As a child, I needed three skills to effectively communicate with humans. First was the physical capacity to vocalize. Check. The next requirement was a reasonable vocabulary. Roger. The last ability was putting my voice together with the right language to express myself. Two out of three ain’t bad.
I struggled to assemble words to convey meaning to others. It was easier to keep my mouth closed and suffer the occasional, “Why is Jim so quiet?” — uttered within earshot by well-meaning, but pain-inflicting, humans — than to give them more evidence to fuel their theories by trying, and failing, to speak. Instead, I smiled, enhancing my reputation as a happy silent child, as my frustration grew.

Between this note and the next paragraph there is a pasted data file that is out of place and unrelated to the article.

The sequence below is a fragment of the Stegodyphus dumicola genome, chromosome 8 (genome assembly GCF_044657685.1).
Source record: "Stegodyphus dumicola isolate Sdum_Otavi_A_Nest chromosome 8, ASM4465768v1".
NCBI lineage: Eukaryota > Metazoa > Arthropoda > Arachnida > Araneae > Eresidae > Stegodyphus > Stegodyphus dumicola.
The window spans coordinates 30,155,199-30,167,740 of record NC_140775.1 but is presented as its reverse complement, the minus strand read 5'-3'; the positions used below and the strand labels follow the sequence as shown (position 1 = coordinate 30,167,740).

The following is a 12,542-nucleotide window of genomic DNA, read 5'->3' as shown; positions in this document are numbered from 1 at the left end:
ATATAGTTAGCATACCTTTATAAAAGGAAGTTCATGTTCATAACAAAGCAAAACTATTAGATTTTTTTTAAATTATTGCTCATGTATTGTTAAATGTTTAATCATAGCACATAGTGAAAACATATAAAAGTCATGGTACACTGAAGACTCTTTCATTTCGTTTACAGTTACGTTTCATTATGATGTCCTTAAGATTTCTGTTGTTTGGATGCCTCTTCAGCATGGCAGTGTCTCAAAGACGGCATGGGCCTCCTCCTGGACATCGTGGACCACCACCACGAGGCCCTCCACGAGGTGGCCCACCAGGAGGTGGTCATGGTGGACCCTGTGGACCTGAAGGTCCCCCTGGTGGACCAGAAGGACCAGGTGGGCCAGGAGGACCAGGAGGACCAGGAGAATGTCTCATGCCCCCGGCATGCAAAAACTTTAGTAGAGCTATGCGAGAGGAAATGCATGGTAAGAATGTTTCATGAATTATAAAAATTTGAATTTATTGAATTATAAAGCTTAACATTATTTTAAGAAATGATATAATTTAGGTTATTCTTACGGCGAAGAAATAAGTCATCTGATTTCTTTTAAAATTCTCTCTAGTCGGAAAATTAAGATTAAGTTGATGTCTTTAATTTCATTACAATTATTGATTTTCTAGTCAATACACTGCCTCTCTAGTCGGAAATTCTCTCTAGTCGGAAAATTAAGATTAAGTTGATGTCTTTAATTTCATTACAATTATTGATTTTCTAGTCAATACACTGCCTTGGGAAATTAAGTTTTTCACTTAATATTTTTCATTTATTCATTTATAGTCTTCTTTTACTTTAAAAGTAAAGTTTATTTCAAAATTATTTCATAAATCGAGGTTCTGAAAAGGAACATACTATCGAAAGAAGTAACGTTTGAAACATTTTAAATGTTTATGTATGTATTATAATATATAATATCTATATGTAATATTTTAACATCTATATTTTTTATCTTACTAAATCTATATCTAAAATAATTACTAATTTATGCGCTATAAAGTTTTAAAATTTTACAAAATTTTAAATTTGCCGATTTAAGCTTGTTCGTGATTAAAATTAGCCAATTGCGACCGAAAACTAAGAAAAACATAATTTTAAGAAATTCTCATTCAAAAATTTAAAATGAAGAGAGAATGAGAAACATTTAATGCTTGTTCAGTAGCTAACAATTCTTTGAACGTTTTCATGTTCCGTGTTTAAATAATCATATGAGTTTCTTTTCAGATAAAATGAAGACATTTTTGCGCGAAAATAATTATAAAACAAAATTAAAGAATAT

My younger brother Doug was my voice to the outside world. We shared a bedroom and a mind — as close to twins as siblings separated by two years could be. Beyond the home, we clung together. He knew what I needed. He spoke my thoughts.